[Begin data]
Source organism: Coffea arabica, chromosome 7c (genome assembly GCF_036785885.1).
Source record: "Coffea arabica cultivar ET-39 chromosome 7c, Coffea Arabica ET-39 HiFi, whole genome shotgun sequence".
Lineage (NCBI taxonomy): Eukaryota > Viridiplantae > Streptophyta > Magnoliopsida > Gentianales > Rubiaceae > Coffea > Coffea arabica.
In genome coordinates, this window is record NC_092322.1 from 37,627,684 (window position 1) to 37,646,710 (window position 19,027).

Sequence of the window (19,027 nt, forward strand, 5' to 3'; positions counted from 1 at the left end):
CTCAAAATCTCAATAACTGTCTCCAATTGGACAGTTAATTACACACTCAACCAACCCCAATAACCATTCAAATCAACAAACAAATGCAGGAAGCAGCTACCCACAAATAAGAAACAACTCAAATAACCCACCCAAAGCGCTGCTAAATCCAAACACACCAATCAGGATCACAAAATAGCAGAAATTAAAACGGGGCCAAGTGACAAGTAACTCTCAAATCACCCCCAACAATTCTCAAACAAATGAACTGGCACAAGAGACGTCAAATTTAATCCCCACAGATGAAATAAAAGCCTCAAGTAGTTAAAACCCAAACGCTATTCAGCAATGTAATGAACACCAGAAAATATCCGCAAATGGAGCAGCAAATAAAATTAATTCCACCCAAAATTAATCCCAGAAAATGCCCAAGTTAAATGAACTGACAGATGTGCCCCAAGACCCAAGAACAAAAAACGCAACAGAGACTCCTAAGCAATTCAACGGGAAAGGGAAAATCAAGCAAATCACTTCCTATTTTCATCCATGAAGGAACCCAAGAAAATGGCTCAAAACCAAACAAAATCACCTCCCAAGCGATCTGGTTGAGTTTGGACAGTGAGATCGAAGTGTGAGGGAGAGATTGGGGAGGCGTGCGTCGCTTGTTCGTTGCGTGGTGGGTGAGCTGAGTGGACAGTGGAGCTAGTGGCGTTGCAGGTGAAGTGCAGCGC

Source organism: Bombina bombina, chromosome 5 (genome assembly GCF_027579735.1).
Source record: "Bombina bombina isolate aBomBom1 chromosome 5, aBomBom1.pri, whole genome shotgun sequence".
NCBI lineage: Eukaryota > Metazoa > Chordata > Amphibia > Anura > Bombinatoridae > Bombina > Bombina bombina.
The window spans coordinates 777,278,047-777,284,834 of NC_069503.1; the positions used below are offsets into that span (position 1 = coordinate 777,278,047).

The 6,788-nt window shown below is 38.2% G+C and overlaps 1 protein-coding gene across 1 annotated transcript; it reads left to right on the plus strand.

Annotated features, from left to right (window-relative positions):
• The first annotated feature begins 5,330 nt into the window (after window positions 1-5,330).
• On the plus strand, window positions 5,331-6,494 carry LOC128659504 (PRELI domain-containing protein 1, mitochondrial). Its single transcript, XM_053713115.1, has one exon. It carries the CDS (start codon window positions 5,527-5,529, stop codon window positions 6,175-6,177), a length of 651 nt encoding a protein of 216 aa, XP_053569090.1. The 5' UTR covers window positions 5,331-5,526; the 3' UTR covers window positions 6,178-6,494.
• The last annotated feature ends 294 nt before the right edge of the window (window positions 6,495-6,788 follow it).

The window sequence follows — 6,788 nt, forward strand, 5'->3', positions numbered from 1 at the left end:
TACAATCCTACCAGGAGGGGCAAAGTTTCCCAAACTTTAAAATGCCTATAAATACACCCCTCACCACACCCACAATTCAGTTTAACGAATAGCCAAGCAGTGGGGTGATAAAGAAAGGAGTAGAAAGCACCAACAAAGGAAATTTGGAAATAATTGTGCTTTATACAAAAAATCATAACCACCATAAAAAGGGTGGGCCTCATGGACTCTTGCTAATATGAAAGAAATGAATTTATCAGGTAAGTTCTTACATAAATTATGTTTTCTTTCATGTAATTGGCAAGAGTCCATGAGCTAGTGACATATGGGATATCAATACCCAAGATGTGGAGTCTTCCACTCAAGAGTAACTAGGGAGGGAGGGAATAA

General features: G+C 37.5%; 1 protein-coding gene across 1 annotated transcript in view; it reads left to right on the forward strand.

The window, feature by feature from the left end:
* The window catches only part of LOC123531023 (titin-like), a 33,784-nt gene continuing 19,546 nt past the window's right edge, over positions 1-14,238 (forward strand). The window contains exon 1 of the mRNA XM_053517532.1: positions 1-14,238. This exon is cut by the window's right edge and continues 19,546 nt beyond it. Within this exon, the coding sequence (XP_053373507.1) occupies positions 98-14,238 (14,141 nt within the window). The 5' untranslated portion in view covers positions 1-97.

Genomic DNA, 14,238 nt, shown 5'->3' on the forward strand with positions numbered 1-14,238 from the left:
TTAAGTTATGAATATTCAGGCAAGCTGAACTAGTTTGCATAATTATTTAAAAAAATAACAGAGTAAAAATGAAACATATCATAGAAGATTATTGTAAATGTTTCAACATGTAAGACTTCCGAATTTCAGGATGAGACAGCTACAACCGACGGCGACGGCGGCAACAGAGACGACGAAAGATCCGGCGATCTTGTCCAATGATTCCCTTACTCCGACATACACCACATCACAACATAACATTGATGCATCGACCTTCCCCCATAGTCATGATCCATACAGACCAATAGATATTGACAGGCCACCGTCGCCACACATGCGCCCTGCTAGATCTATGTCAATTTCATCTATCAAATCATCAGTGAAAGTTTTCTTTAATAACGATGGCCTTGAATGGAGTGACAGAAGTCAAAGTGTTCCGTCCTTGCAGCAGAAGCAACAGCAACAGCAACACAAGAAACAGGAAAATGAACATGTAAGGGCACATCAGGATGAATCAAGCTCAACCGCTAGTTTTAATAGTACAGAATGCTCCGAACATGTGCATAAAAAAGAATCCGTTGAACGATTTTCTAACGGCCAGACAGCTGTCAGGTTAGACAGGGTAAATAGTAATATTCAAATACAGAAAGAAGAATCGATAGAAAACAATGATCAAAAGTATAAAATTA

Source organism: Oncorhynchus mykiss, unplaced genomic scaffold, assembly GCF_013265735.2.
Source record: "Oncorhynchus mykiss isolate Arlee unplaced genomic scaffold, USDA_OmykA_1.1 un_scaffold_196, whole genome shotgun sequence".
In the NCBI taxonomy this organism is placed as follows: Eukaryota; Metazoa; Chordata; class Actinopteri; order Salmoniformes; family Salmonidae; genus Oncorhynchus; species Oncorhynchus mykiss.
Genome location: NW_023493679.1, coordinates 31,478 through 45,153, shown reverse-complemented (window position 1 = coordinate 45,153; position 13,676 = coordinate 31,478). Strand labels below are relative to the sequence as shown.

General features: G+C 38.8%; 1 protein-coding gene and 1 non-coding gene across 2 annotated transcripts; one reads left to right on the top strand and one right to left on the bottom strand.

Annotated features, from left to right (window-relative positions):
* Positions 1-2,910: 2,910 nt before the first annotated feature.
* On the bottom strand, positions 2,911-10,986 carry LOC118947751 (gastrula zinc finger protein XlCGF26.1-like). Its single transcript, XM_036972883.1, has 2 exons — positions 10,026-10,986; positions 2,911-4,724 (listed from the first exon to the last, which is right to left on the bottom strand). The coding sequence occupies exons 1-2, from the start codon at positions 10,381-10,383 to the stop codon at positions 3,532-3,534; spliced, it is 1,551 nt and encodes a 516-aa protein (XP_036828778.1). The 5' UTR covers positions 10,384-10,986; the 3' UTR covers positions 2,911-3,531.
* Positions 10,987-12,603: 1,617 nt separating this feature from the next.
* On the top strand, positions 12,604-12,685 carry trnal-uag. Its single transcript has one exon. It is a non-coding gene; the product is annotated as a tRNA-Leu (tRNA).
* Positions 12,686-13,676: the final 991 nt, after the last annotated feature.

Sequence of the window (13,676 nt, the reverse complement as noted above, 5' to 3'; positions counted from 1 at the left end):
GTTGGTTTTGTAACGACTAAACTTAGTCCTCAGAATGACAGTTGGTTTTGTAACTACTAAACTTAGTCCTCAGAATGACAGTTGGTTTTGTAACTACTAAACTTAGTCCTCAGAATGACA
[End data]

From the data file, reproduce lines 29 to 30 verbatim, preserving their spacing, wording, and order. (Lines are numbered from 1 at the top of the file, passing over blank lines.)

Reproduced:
* Positions 1-2,910: 2,910 nt before the first annotated feature.
* On the bottom strand, positions 2,911-10,986 carry LOC118947751 (gastrula zinc finger protein XlCGF26.1-like). Its single transcript, XM_036972883.1, has 2 exons — positions 10,026-10,986; positions 2,911-4,724 (listed from the first exon to the last, which is right to left on the bottom strand). The coding sequence occupies exons 1-2, from the start codon at positions 10,381-10,383 to the stop codon at positions 3,532-3,534; spliced, it is 1,551 nt and encodes a 516-aa protein (XP_036828778.1). The 5' UTR covers positions 10,384-10,986; the 3' UTR covers positions 2,911-3,531.